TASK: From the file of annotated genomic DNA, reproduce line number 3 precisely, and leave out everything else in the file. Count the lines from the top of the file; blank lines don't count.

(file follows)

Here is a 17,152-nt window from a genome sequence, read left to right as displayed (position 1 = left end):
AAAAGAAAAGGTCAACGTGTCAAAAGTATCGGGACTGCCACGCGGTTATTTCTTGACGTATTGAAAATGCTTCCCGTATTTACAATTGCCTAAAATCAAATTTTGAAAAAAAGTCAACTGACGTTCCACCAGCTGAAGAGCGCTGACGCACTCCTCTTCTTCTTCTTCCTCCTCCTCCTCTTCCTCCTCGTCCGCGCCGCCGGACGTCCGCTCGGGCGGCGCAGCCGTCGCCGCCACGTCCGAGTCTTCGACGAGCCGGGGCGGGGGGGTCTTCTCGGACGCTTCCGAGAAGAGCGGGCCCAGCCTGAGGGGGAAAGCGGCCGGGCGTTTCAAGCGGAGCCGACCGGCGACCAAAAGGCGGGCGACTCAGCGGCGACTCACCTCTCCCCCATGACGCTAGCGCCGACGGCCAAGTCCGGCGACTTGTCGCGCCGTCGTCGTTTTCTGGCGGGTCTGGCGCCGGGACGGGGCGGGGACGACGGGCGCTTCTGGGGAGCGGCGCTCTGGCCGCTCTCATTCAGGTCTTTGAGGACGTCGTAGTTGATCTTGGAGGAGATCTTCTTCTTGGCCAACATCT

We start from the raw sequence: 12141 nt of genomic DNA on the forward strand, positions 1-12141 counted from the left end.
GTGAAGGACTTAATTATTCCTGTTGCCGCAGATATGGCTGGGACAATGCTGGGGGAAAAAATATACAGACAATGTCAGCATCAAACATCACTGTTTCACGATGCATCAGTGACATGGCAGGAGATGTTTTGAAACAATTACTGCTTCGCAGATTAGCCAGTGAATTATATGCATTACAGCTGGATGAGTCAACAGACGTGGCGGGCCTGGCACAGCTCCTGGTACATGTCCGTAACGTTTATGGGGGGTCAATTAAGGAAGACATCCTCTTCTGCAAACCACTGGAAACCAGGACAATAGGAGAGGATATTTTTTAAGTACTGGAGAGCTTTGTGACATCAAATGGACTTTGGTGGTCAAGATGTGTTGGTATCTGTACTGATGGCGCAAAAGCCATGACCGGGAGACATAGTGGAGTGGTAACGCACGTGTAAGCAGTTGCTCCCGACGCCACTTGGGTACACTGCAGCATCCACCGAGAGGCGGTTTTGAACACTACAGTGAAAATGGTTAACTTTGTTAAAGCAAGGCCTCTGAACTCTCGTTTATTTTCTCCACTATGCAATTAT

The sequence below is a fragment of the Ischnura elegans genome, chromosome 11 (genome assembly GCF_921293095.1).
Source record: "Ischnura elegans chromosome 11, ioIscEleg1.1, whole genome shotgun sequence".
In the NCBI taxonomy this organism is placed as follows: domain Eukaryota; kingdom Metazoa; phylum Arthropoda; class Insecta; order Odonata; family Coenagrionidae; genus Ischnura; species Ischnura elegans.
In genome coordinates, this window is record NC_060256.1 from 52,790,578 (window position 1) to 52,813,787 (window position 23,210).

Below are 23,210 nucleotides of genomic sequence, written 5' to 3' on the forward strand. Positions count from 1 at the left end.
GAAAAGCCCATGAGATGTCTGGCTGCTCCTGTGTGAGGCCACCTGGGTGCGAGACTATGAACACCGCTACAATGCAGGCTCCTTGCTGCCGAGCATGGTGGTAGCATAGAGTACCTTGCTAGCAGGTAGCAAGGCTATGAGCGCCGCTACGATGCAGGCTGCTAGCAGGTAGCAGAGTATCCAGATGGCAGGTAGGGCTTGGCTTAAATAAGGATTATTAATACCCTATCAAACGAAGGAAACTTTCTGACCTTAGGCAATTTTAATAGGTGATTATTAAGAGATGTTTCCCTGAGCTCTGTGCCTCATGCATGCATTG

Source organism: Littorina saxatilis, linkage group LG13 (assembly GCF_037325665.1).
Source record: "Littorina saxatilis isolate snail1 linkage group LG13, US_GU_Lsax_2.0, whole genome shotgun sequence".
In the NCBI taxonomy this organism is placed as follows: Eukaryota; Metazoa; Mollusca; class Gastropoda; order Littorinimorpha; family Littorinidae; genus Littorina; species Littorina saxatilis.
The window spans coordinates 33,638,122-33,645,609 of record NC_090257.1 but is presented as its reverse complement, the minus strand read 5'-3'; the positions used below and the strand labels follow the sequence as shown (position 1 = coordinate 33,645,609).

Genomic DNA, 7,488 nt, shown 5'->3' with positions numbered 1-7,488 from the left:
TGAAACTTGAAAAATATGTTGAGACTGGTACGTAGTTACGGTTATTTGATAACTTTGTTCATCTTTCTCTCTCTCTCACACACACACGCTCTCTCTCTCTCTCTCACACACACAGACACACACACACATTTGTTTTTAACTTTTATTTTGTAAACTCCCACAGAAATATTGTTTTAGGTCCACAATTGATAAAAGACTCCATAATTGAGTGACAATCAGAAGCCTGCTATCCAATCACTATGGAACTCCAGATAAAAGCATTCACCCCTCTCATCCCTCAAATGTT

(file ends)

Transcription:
We start from the raw sequence: 12141 nt of genomic DNA on the forward strand, positions 1-12141 counted from the left end.